**Adaptive
dynamics:**

**A
framework for modelling long-term evolution**

**COSA-course
at the Jyväskylä Summer School, 1999**

Most ecologically motivated evolutionary problems imply frequency-dependent selection, where the fitness of a strategy depends on the kind and frequency of other strategies present in the population. The conventional tool to investigate frequency-dependent evolutionary models is to search for the so-called evolutionarily stable strategies (ESSs), i.e., strategies such that if already established in the population, then immune against invasion by any mutant strategy. However, it has long been recognised that the ESSs are not necessarily the attractors of evolution as a dynamic process. The emphasis in modelling adaptive evolution has been increasingly shifting towards models that consider the dynamic process itself.

This course gives an introduction to a novel modelling approach to study the dynamics of long-term evolution, including a few illustrative applications and a discussion of the relation between this framework and the more traditional methods.

Program:

1. Introduction: Short- and long-term
evolution. Invasion and fitness. Adaptive dynamics framework

2. Evolutionary singularities
and evolutionary branching

3. Coevolution of coexisting
strategies

4. The canonical equation of
directional evolution

5. Generalisations, and an outlook
on current research

*Convergence stability in polymorphic
populations or with multiple traits*

*Invasion dynamics, nontrivial
cases*

*Evolutionary stability and convergence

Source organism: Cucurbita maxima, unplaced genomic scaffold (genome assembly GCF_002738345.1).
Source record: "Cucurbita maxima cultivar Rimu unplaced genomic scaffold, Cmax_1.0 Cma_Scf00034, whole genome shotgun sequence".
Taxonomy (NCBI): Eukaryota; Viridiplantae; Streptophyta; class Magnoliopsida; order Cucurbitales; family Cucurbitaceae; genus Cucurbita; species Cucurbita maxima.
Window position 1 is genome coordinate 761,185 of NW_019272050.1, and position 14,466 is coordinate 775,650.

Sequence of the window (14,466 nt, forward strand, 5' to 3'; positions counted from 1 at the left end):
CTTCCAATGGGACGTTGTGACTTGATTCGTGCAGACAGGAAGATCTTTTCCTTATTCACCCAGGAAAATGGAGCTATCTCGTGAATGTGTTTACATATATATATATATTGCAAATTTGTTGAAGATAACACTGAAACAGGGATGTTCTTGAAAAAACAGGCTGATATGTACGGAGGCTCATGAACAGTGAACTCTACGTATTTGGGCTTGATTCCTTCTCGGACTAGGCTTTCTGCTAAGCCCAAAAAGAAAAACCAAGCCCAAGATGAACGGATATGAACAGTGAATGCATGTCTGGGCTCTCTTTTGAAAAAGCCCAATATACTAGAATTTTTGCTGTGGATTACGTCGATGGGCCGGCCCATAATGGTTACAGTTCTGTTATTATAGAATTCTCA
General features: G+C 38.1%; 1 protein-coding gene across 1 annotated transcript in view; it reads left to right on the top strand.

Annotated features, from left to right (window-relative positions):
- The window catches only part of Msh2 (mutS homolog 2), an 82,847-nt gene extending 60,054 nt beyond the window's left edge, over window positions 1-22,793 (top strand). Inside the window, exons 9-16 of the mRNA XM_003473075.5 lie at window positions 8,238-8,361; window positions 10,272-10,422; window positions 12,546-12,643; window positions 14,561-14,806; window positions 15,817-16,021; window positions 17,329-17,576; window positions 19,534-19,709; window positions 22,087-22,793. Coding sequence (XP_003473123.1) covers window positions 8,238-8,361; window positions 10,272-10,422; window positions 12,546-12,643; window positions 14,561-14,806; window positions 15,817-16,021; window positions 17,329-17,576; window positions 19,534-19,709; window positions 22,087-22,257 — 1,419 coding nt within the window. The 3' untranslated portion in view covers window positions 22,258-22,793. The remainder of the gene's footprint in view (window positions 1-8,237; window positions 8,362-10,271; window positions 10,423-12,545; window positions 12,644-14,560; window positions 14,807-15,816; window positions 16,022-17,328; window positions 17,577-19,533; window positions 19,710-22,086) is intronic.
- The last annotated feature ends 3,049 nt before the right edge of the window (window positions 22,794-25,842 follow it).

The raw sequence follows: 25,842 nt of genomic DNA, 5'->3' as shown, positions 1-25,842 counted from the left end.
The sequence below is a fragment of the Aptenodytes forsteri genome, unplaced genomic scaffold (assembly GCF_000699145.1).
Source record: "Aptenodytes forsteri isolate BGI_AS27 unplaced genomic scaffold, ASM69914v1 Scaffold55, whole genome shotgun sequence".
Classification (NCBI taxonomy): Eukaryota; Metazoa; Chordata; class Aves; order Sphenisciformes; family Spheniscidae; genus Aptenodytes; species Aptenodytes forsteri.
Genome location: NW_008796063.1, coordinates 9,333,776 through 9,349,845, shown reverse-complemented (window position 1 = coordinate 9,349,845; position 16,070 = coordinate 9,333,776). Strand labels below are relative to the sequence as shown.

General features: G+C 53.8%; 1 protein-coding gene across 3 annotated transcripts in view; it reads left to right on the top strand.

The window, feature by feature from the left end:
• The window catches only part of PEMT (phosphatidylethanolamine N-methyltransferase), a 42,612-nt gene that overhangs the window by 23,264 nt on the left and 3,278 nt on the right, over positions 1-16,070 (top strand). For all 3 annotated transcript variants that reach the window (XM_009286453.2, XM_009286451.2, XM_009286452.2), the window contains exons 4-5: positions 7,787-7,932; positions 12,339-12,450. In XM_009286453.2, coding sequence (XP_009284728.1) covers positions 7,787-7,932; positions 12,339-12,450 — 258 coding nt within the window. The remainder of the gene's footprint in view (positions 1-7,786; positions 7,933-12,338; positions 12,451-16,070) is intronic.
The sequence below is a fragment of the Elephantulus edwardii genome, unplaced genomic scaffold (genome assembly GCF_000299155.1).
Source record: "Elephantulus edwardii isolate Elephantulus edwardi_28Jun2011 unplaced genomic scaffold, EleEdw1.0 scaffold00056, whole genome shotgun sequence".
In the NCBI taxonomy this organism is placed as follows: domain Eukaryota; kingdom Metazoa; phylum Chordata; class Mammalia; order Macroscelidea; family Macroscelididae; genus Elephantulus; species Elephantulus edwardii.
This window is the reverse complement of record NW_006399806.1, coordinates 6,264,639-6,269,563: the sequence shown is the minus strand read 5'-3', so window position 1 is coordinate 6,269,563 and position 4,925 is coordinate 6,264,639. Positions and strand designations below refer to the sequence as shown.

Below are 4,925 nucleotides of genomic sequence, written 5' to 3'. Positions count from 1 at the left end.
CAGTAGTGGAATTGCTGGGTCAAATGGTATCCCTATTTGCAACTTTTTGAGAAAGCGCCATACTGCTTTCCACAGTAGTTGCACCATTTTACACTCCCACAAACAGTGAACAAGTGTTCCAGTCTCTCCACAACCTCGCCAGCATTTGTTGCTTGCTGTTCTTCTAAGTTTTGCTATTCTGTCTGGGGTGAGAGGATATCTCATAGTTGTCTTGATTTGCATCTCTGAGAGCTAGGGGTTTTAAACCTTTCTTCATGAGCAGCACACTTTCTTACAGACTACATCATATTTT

stability*

*Adaptive dynamics and optimization*

*Evolutionary bifurcation theory*

*Adaptive dynamics with multiple
population dynamical attractors*

__Adaptive
dynamics framework of Geritz & Metz__

Geritz, S. A. H., É. Kisdi, G. Meszéna, and J. A. J. Metz. 1998. Evolutionarily singular strategies and the adaptive growth and branching of the evolutionary tree. Evol. Ecol. 12:35-57.

Geritz, S. A. H., J. A. J. Metz, É. Kisdi, and G. Meszéna. 1997. Dynamics of adaptation and evolutionary branching. Phys. Rev. Letters 78:2024-2027.

Metz, J. A. J., S. A. H. Geritz, G. Meszéna,
F. J. A. Jacobs, and J. S. van Heerwaarden. 1996. Adaptive dynamics, a
geometrical study of the consequences of nearly faithful reproduction.
Pp. 183-231 *in* S. J. van Strien, and S. M. Verduyn Lunel, eds. Stochastic
and spatial structures of dynamical systems. North Holland, Amsterdam,
The Netherlands.

Eshel, I., U. Motro, and E. Sansone. 1997. Continuous
stability and evolutionary convergence. J. theor. Biol. 185:333-343.

Matessi C. & Di Pasquale. 1996. Long-term evolution
of multilocus traits. J. Math. Biol. 34:613-653.

Dieckmann U. & R. Law. 1996. The dynamical theory of coevolution: A derivation from stochastic ecological processes. J. Math. Biol. 34:579-612.

Dieckmann U., P. Marrow & R. Law. 1995. Evolutionary
cycling in predator-prey interactions: Population dynamics and the Red
Queen. J. theor. Biol. 176:91-102.

__Short-
and long-term evolution__

Eshel, I. 1996. On the changing concept of evolutionary population stability as a reflection of a changing point of view in the quantitative theory of evolution. J. Math. Biol. 34:485-510.

Hammerstein P. 1996. Darwinian adaptation, population
genetics and the streetcar theory of evolution. J. Math. Biol. 34:511-532.

__Invasion
dynamics, nontrivial cases__

Metz, J. A. J., R. M. Nisbet, S. A. H. Geritz. 1992. How should we define 'fitness' for general ecological scenarios? TREE 7:198-202.

*stochastic environments:*
Kisdi E. & G. Meszena. 1993. Density dependent life history evolution
in fluctuating environments. In: J. Yoshimura & C. Clark (eds): Adaptation
in a stochastic environment. Lecture Notes in Biomathematics, Springer-Verlag,
Vol. 98 pp. 26-62.

*structured populations:*
Caswell H. 1989. Matrix population models. Sinauer Associates, Sunderland.

*structured populations
in stochastic environments:* Tuljapurkar
S. 1989. An uncertain life: Demography in random environments. Theor. Pop.
Biol. 35:227-294.